I’m using openhabian 1.6.2b on a Raspi3B with openhabian 2.5.11 with a aeon Z-Stick 5
I tried to delete old unused unresponitive failed nodes.
There is a workaround descripted somewhere here in the forum to use the zensys-tool to delete the nodes on the zstick- i have made this (in pic 1 you can see that nodes listed in zensys)
Secound step is: deleting all these nodes underneath /var/lib/openhab2/zwave (done see pic 2)
Than: clear /var/lib/openhab2/cache /var/lib/openhab2/tmp /var/lib/openhab2/jsondb/backup
and restart the system.
After I follow all these steps and do a rediscover all the deleted nodes are back - see PaperUI inbox - Pic3
Can any body explain how these nodes can be really remove from the system? Obviously the old workarround does not work anymore! Where are alle nodes are stored?
BTW If you were connected to the system as user openhabian you are not allow to change-delete-write any file underneath /var/lib/openhab2 if you do an “ls -al” directories are owned by user:group openhab:openhab while you work as user openhabian is this correct? and what is the default password used for openhab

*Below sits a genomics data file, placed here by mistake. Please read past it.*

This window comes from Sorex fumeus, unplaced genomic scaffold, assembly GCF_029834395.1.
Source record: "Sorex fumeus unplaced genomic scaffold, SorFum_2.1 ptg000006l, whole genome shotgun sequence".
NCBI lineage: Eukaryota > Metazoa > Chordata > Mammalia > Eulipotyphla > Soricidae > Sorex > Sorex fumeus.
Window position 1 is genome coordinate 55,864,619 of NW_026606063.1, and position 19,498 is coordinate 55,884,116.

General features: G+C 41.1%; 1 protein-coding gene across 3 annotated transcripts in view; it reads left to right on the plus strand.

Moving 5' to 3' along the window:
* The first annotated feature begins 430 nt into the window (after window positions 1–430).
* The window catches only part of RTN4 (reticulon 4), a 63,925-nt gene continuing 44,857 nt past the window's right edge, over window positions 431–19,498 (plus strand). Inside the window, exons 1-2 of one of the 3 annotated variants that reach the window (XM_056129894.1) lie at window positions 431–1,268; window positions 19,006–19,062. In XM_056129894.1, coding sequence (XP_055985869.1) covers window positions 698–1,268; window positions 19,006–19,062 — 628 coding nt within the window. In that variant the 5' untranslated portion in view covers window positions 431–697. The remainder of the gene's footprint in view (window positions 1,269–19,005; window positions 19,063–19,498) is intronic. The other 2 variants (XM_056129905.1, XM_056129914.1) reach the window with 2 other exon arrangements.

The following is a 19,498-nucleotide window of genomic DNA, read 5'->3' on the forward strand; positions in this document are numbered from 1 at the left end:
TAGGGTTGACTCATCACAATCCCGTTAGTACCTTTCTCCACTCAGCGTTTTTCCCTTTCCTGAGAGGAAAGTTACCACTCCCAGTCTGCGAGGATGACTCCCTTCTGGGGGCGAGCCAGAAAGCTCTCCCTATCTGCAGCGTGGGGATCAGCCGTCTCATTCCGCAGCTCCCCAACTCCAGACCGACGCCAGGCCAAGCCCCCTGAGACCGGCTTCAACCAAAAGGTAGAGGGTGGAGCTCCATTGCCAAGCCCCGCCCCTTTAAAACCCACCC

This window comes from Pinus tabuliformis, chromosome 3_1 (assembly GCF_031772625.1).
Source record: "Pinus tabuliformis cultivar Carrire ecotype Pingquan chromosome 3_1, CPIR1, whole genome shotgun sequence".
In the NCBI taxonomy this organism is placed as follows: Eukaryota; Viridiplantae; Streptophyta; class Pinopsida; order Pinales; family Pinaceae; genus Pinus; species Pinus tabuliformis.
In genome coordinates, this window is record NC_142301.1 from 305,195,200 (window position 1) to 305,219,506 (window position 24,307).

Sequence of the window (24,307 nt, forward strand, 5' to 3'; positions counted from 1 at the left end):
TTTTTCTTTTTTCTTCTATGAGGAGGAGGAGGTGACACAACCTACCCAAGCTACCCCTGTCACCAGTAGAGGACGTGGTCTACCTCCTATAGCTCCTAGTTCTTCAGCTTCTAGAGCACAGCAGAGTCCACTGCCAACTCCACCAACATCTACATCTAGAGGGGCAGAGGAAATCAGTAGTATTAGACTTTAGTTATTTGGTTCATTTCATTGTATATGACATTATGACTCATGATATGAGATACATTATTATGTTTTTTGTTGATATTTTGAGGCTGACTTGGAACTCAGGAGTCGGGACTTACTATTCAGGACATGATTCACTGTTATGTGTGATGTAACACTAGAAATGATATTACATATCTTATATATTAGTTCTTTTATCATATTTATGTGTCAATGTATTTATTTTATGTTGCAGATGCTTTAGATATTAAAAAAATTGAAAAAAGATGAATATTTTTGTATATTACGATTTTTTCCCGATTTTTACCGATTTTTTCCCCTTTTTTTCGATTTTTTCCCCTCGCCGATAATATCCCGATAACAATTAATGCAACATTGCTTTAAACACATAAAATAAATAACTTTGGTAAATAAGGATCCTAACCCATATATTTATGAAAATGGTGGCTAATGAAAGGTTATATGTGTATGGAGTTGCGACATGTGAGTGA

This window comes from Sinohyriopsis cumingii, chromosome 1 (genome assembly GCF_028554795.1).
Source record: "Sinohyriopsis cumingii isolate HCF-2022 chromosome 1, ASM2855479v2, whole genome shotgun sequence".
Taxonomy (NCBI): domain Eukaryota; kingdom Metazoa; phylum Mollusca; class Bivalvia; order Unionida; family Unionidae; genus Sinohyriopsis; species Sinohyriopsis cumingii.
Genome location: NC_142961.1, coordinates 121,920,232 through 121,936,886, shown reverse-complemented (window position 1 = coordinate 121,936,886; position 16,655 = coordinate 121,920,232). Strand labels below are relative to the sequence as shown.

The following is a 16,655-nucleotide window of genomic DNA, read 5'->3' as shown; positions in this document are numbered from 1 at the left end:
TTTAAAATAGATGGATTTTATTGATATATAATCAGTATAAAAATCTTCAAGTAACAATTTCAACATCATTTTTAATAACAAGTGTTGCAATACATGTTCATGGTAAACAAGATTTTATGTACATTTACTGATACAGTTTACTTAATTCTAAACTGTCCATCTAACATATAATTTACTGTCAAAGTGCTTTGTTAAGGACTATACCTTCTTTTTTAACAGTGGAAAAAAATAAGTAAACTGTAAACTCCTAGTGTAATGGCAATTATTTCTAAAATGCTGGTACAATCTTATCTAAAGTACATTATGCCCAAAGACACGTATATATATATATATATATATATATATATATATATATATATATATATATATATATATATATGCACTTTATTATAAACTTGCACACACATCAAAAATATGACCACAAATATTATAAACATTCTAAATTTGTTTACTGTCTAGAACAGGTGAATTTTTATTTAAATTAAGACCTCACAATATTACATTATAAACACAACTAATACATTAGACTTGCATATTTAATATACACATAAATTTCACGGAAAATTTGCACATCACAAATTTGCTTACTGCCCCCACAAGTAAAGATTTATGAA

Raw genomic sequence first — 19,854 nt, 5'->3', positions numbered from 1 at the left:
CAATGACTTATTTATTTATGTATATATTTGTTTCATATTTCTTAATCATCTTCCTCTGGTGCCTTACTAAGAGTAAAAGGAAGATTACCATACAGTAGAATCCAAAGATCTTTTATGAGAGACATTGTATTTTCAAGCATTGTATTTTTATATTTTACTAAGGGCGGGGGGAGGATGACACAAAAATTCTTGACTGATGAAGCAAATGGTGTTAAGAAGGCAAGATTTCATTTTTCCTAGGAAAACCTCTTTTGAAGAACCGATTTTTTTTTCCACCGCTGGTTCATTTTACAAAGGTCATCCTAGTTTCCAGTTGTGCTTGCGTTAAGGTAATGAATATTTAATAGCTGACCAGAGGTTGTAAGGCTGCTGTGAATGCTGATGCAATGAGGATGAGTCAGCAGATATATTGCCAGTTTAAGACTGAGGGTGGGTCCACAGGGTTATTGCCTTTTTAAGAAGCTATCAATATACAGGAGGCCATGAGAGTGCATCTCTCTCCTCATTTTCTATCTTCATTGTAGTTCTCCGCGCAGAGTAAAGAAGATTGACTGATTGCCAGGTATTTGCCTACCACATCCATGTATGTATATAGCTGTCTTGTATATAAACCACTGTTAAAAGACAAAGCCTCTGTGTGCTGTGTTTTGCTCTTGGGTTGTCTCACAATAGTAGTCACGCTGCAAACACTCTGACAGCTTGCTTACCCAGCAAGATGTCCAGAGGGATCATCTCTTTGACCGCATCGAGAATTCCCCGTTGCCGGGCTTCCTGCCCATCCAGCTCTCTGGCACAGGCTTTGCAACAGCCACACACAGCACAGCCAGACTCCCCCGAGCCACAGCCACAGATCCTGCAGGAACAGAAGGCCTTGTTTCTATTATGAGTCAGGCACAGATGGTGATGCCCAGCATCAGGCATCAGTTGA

thank you for pointig me to the procedure to remove nodes using zensys tools.
I already knew this and following this the nodes are gone from the zstick!
the problem is cleaning all cashes tmp and backup of openhab while openhab service is down and restart openhab after replug the zstick and than do a discover of zwave alle the delete nodes will be found again!
So cleaning the zstick using zensys tool and delete all entrys undernetah openhab do not delete the nodes!
I’m looking for any other or better additional step to do that a rediscover after cleaning the zstick did not bring all the nodes back. There must be an other let´s say backup instance where everything is stored inside openhab (after 2.5.x), which is not reported anywhere.
Sorry if my english is not so correct that the problem is exactly descripted.
This is the part I don’t understand. If the nodes are really gone from the stick, the zwave binding won’t discover them, and it should be a simple matter of deleting the node thing (and the node.xml, if necessary). In the many times I’ve deleted a ghost node using the Zensys tool, I’ve never had to do more than that.